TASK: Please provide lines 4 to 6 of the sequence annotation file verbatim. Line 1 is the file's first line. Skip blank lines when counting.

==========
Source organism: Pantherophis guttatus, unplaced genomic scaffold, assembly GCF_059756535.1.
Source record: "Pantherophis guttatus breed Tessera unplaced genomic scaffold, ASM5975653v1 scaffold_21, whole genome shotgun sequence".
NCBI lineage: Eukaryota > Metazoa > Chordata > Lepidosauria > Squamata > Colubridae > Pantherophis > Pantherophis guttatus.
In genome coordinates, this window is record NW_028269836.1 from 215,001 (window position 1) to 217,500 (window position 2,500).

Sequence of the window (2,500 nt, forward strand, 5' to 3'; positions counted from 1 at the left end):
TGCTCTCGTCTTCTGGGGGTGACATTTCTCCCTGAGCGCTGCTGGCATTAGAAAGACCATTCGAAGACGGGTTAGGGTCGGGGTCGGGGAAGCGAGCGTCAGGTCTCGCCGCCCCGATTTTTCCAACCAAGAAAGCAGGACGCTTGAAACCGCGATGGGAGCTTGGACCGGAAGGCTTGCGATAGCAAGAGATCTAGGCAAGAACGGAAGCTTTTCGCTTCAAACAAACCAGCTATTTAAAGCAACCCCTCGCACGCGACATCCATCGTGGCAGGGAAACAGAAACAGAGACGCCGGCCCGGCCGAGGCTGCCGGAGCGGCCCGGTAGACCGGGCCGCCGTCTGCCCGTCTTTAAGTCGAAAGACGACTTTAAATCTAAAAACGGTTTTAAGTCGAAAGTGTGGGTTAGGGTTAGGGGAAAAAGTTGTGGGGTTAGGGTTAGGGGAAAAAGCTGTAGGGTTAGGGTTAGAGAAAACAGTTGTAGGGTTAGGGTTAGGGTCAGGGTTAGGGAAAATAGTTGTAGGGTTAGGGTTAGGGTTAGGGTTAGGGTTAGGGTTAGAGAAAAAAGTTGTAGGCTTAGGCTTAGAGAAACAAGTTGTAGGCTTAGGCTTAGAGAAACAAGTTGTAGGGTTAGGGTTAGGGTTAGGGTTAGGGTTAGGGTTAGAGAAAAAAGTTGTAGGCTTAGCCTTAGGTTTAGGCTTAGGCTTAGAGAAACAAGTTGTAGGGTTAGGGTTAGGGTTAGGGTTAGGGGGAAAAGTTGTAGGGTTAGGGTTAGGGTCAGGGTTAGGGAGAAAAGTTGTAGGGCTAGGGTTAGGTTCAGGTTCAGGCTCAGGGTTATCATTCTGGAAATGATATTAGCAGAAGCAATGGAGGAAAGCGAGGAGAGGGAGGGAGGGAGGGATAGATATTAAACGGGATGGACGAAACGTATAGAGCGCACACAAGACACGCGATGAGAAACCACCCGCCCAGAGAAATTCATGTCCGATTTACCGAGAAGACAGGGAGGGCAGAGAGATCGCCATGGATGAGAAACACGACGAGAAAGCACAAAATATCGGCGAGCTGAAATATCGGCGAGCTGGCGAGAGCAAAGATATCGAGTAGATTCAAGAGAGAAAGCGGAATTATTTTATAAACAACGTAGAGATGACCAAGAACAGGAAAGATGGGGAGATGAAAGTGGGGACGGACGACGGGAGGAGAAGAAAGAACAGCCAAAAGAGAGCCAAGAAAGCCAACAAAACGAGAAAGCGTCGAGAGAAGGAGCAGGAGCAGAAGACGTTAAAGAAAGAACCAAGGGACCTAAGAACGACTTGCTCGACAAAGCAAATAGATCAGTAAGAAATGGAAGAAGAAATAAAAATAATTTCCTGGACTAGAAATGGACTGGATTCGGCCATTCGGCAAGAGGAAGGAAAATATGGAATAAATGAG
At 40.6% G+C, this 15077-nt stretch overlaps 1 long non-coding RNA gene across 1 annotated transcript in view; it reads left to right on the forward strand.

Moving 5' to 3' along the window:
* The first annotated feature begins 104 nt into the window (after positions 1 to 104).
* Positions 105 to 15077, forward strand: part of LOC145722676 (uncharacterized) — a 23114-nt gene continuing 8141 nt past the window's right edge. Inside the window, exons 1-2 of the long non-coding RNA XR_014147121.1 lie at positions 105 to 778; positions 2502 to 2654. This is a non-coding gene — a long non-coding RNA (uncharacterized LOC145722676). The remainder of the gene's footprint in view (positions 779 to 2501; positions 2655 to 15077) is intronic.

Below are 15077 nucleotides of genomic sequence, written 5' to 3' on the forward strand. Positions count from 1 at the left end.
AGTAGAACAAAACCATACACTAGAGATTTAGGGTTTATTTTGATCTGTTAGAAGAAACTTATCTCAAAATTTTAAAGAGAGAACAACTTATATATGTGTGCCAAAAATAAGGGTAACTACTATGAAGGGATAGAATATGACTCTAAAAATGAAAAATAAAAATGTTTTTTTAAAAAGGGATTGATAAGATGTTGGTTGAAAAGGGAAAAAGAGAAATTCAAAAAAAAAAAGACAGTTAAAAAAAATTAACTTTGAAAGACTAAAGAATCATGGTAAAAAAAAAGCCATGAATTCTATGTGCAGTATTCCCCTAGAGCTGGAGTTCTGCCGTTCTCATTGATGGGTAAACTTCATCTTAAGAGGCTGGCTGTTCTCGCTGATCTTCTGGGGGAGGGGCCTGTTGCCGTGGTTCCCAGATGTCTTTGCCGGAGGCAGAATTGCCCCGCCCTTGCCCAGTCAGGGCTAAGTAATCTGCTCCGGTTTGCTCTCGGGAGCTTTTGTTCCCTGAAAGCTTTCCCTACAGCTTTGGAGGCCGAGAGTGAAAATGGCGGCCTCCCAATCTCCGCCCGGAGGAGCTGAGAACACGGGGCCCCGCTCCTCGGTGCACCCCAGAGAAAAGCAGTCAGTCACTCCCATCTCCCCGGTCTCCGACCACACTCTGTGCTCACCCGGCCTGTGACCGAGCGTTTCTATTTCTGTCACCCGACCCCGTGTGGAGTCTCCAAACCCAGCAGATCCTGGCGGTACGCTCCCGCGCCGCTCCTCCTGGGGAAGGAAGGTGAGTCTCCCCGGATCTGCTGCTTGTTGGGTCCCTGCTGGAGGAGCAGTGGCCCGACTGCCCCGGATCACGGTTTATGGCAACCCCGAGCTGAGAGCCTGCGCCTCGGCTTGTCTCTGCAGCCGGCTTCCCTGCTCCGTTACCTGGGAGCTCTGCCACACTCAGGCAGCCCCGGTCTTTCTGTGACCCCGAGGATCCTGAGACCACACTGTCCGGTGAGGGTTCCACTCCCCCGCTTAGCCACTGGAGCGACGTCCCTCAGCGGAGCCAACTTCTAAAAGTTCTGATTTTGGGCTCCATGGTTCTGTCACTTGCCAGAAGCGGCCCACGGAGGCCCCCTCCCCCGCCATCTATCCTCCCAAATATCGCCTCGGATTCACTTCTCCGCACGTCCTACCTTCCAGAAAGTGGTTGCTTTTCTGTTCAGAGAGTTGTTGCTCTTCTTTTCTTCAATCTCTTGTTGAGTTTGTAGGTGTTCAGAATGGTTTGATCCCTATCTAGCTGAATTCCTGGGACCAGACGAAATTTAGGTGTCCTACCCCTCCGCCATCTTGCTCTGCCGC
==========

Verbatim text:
In genome coordinates, this window is record NW_028269836.1 from 215,001 (window position 1) to 217,500 (window position 2,500).

Sequence of the window (2,500 nt, forward strand, 5' to 3'; positions counted from 1 at the left end):
TGCTCTCGTCTTCTGGGGGTGACATTTCTCCCTGAGCGCTGCTGGCATTAGAAAGACCATTCGAAGACGGGTTAGGGTCGGGGTCGGGGAAGCGAGCGTCAGGTCTCGCCGCCCCGATTTTTCCAACCAAGAAAGCAGGACGCTTGAAACCGCGATGGGAGCTTGGACCGGAAGGCTTGCGATAGCAAGAGATCTAGGCAAGAACGGAAGCTTTTCGCTTCAAACAAACCAGCTATTTAAAGCAACCCCTCGCACGCGACATCCATCGTGGCAGGGAAACAGAAACAGAGACGCCGGCCCGGCCGAGGCTGCCGGAGCGGCCCGGTAGACCGGGCCGCCGTCTGCCCGTCTTTAAGTCGAAAGACGACTTTAAATCTAAAAACGGTTTTAAGTCGAAAGTGTGGGTTAGGGTTAGGGGAAAAAGTTGTGGGGTTAGGGTTAGGGGAAAAAGCTGTAGGGTTAGGGTTAGAGAAAACAGTTGTAGGGTTAGGGTTAGGGTCAGGGTTAGGGAAAATAGTTGTAGGGTTAGGGTTAGGGTTAGGGTTAGGGTTAGGGTTAGAGAAAAAAGTTGTAGGCTTAGGCTTAGAGAAACAAGTTGTAGGCTTAGGCTTAGAGAAACAAGTTGTAGGGTTAGGGTTAGGGTTAGGGTTAGGGTTAGGGTTAGAGAAAAAAGTTGTAGGCTTAGCCTTAGGTTTAGGCTTAGGCTTAGAGAAACAAGTTGTAGGGTTAGGGTTAGGGTTAGGGTTAGGGGGAAAAGTTGTAGGGTTAGGGTTAGGGTCAGGGTTAGGGAGAAAAGTTGTAGGGCTAGGGTTAGGTTCAGGTTCAGGCTCAGGGTTATCATTCTGGAAATGATATTAGCAGAAGCAATGGAGGAAAGCGAGGAGAGGGAGGGAGGGAGGGATAGATATTAAACGGGATGGACGAAACGTATAGAGCGCACACAAGACACGCGATGAGAAACCACCCGCCCAGAGAAATTCATGTCCGATTTACCGAGAAGACAGGGAGGGCAGAGAGATCGCCATGGATGAGAAACACGACGAGAAAGCACAAAATATCGGCGAGCTGAAATATCGGCGAGCTGGCGAGAGCAAAGATATCGAGTAGATTCAAGAGAGAAAGCGGAATTATTTTATAAACAACGTAGAGATGACCAAGAACAGGAAAGATGGGGAGATGAAAGTGGGGACGGACGACGGGAGGAGAAGAAAGAACAGCCAAAAGAGAGCCAAGAAAGCCAACAAAACGAGAAAGCGTCGAGAGAAGGAGCAGGAGCAGAAGACGTTAAAGAAAGAACCAAGGGACCTAAGAACGACTTGCTCGACAAAGCAAATAGATCAGTAAGAAATGGAAGAAGAAATAAAAATAATTTCCTGGACTAGAAATGGACTGGATTCGGCCATTCGGCAAGAGGAAGGAAAATATGGAATAAATGAG